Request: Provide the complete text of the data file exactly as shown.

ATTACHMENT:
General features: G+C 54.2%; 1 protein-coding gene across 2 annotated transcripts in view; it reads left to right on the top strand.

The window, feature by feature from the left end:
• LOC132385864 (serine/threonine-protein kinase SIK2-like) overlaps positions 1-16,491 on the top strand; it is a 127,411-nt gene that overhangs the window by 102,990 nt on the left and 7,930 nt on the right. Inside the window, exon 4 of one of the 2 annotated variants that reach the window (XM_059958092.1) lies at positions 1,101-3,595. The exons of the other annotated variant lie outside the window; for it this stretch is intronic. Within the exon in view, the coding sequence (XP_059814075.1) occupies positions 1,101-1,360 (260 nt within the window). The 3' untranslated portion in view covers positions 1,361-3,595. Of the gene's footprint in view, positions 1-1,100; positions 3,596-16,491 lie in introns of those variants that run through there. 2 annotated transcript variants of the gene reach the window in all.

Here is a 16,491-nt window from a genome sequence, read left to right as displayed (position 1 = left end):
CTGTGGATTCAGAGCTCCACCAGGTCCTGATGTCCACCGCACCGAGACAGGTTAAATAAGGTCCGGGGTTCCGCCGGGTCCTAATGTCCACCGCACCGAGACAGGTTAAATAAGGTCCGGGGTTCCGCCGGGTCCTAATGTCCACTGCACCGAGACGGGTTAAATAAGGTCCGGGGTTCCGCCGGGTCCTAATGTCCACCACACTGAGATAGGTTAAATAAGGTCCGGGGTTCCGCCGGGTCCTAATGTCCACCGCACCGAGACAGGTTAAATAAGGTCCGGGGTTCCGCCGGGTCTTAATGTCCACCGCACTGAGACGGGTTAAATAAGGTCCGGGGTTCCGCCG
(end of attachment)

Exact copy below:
General features: G+C 54.2%; 1 protein-coding gene across 2 annotated transcripts in view; it reads left to right on the top strand.

The window, feature by feature from the left end:
• LOC132385864 (serine/threonine-protein kinase SIK2-like) overlaps positions 1-16,491 on the top strand; it is a 127,411-nt gene that overhangs the window by 102,990 nt on the left and 7,930 nt on the right. Inside the window, exon 4 of one of the 2 annotated variants that reach the window (XM_059958092.1) lies at positions 1,101-3,595. The exons of the other annotated variant lie outside the window; for it this stretch is intronic. Within the exon in view, the coding sequence (XP_059814075.1) occupies positions 1,101-1,360 (260 nt within the window). The 3' untranslated portion in view covers positions 1,361-3,595. Of the gene's footprint in view, positions 1-1,100; positions 3,596-16,491 lie in introns of those variants that run through there. 2 annotated transcript variants of the gene reach the window in all.

Here is a 16,491-nt window from a genome sequence, read left to right as displayed (position 1 = left end):
CTGTGGATTCAGAGCTCCACCAGGTCCTGATGTCCACCGCACCGAGACAGGTTAAATAAGGTCCGGGGTTCCGCCGGGTCCTAATGTCCACCGCACCGAGACAGGTTAAATAAGGTCCGGGGTTCCGCCGGGTCCTAATGTCCACTGCACCGAGACGGGTTAAATAAGGTCCGGGGTTCCGCCGGGTCCTAATGTCCACCACACTGAGATAGGTTAAATAAGGTCCGGGGTTCCGCCGGGTCCTAATGTCCACCGCACCGAGACAGGTTAAATAAGGTCCGGGGTTCCGCCGGGTCTTAATGTCCACCGCACTGAGACGGGTTAAATAAGGTCCGGGGTTCCGCCG